XRISM Telescope Reveals Iron Fingerprints in Nearby Galaxy

The Japan-led XRISM (X-ray Imaging and Spectroscopy Mission), in collaboration with NASA and ESA, has made a remarkable discovery by identifying iron fingerprints in the nearby active galaxy NGC 4151. The mission’s Resolve instrument captured a detailed spectrum of the area around the galaxy’s central supermassive black hole, revealing the presence of various elements and providing insights into the fate of matter near the black hole.

NGC 4151: A Cosmic Laboratory for Black Hole Studies

NGC 4151, a spiral galaxy located approximately 43 million light-years away in the constellation Canes Venatici, is one of the closest-known active galaxies. Its central supermassive black hole, with a mass more than 20 million times that of the Sun, is surrounded by a bright and variable accretion disk, twin jets of particles, and a puffy donut-shaped torus. The galaxy’s proximity and unusually bright X-ray emissions make it an ideal target for studying the interaction between black holes and their surroundings.

Iron Fingerprints Revealed by XRISM’s Resolve Instrument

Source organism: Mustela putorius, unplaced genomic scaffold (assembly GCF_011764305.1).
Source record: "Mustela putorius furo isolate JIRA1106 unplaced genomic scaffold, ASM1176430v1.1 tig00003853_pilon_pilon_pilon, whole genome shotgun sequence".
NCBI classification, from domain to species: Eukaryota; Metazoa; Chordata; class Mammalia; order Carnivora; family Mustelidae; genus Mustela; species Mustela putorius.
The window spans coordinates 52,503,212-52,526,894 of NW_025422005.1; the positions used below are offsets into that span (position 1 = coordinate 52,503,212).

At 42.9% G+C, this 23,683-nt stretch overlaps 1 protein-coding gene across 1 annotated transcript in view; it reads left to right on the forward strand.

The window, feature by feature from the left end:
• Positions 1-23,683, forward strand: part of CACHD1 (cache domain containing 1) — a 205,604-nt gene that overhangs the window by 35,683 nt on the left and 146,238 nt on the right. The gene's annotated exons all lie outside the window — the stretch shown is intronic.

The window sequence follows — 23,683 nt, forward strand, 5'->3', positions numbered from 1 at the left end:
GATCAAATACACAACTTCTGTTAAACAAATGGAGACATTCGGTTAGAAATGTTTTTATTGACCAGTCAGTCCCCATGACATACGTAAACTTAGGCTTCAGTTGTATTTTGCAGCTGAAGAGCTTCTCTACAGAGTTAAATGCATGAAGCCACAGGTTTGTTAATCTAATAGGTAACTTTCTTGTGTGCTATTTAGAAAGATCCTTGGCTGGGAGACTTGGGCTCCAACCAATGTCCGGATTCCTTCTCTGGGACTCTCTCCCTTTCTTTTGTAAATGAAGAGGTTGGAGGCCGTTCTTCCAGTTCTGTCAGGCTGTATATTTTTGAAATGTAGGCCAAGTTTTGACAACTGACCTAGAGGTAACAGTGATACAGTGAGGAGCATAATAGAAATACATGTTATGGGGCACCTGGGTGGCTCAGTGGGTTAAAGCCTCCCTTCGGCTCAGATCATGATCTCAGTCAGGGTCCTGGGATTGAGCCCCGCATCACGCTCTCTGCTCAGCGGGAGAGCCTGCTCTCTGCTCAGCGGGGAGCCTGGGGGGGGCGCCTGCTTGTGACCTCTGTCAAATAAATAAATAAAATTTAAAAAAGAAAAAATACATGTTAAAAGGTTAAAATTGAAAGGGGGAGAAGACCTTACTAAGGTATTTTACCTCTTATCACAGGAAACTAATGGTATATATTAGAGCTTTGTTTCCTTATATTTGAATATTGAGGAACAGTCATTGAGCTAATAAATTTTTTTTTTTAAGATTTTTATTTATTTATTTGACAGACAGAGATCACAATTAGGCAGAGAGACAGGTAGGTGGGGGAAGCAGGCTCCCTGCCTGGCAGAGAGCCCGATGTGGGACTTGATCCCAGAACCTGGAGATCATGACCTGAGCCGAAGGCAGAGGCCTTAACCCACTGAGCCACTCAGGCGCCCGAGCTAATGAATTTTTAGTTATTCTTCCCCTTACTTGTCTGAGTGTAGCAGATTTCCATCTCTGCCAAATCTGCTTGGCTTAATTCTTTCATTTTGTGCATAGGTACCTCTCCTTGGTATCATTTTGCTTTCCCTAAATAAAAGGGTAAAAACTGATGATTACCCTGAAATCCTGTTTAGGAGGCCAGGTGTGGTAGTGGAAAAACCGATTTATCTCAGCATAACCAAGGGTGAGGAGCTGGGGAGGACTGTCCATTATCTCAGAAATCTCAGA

XRISM’s Resolve instrument detected a sharp peak at energies just under 6.5 keV (kiloelectron volts) in NGC 4151’s spectrum, indicating the presence of an iron emission line. Astronomers believe that much of the power in active galaxies originates from X-rays produced in hot, flaring regions close to the black hole. When these X-rays bounce off cooler gas in the accretion disk, they cause iron to fluoresce, resulting in a specific X-ray peak. This discovery helps astronomers better understand the structure and dynamics of the accretion disk and the erupting regions near the black hole.

“XRISM’s Resolve instrument captured a detailed spectrum of the area around the black hole,” said Brian Williams, NASA’s project scientist for the mission at the agency’s Goddard Space Flight Center in Greenbelt, Maryland. “The peaks and dips are like chemical fingerprints that can tell us what elements are present and reveal clues about the fate of matter as it nears the black hole.”

The spectrum also exhibited several dips around 7 keV, caused by iron absorption in the cooler torus material surrounding the accretion disk. XRISM’s ability to detect various elements, such as sulfur, calcium, and argon, in addition to iron, provides astrophysicists with valuable information about the cosmic phenomena scattered across the X-ray sky.

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